Thursday, November 5, 2015

What is Culture? by Sarah French

“There is so much more culture in Nicaragua than in Costa Rica.” The thought crossed my mind and I even heard it said within a day of our being there. But what does that really mean? The buildings we saw are much more beautiful: colorful and colonial-style, but that is just because Costa Rica knocked their colonial buildings down.
The first day we arrived to our homestays in Masaya, we had the privilege of seeing the celebration of Fiesta de los Agüisotes, a holiday celebrating the patron saint of the city, San Jerónimo. There was a parade through the streets with residents dressed up in scary costumes, religious costumes, political costumes, and masks mocking the conquistadores. It is a celebration unique to Masaya, making it an even more special event to have experienced. To further honor San Jerónimo, every Sunday of October and November, traditional dances called folklore are held in various houses around the city of Masaya. Children dress up and dance to marimba, while the neighborhood gathers to cheer and celebrate together.
In León, we happened upon the end of a parade, there were school bands performing and dancing, it was all very impressive. There were huge crowds around the León Cathedral, outside of which the bands were performing. Later, we found out that this was a pro-government parade, organized by the presiding political party, Sandista National Liberation Front, to stomp out recent anti-government protests. It was mandatory for government workers and their families to attend the parade, with the threat of losing their jobs if they did not comply – a seemingly harmless celebration of school band talent, masking a large underlying problem.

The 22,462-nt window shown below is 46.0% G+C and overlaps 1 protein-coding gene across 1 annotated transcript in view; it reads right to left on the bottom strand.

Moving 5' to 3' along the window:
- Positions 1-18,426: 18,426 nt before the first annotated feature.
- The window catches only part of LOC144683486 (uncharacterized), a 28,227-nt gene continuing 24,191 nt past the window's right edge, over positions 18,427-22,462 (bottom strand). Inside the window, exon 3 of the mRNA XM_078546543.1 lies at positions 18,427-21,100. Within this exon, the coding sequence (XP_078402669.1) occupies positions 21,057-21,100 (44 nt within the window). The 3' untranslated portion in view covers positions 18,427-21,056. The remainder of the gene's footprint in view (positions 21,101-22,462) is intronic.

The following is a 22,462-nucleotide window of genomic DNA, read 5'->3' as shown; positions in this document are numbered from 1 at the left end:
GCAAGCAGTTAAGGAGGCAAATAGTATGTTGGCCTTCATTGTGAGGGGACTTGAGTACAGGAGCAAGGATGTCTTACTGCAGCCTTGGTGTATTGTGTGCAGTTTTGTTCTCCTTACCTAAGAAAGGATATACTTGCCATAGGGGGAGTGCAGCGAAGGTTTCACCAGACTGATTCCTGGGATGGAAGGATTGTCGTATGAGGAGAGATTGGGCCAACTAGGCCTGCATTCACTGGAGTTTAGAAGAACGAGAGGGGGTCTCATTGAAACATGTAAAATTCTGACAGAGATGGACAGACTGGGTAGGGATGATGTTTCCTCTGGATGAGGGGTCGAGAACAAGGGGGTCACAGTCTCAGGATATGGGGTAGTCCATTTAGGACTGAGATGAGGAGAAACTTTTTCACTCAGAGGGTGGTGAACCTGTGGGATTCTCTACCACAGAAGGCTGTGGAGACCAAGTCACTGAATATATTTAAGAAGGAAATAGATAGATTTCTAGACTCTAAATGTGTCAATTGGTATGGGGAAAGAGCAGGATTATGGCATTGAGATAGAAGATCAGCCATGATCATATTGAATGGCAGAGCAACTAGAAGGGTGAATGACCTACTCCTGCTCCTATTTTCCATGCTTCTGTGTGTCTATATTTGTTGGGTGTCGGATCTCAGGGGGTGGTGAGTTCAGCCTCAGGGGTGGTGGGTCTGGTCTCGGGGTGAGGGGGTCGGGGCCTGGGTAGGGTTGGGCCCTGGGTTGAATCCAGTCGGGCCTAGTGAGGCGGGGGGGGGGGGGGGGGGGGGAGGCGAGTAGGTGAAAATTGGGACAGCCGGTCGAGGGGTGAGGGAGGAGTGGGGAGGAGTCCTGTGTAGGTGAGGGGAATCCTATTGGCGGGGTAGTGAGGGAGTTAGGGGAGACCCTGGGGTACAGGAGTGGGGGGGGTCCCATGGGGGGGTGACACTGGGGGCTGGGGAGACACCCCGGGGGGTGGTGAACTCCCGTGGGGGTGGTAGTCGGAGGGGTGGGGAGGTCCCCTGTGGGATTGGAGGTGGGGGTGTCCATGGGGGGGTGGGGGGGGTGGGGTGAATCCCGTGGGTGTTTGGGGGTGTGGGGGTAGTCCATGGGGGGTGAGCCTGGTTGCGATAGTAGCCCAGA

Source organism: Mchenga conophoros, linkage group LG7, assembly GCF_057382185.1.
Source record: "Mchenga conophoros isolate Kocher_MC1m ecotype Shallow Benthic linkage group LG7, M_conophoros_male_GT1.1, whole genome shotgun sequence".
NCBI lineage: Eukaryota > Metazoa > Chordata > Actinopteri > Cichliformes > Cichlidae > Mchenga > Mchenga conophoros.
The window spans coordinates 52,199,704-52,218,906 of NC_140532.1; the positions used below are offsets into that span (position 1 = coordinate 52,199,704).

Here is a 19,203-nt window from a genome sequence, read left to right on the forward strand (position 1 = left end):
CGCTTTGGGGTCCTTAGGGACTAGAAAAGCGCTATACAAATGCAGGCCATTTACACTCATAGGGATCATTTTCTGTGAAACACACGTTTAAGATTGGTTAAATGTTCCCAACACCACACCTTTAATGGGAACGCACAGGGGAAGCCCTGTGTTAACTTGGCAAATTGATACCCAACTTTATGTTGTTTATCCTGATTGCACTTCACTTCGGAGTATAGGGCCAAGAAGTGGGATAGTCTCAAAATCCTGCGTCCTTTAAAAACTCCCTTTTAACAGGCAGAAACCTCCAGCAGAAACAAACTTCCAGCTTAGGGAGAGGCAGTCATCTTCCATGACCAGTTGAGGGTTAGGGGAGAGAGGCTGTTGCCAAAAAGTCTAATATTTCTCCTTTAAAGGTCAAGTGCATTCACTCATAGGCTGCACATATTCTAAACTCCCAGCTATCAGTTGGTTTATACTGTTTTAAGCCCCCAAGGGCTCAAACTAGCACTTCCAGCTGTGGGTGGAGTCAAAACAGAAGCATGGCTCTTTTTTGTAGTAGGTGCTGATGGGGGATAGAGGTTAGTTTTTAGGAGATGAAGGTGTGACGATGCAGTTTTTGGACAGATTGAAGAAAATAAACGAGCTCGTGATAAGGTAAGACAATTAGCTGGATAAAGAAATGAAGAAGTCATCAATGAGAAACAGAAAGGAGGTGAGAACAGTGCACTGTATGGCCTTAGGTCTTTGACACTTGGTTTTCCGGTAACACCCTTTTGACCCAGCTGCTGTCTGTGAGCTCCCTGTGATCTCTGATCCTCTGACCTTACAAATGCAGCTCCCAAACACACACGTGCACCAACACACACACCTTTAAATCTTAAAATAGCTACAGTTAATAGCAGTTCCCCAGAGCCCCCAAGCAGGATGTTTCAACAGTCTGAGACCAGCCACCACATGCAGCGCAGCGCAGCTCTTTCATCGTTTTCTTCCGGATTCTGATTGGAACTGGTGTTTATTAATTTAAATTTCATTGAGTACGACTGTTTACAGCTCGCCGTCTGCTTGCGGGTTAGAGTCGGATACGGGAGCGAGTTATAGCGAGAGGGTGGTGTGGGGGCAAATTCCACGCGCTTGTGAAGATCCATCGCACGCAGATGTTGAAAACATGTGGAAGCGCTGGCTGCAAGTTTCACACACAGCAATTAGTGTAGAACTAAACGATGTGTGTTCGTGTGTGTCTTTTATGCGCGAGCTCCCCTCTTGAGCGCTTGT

What all of these “cultural” experiences have in common is Christianity, something that is not innately Nicaraguan, on the contrary it is something that was brought over relatively recently in the grand scheme. To applaud this as superior to the “culture” we have seen in Costa Rica is challenging; they had similar colonial influences, though do not demonstrate these as significantly now. For all we know this may show the superiority of Costa Rican “culture”, they were able to overcome the culture imposed on them and come into yet another. The perception of culture is complex, if a culture is different from our own we consider it to be stronger, though we do not consider how strong our own culture is to overpower that of others.

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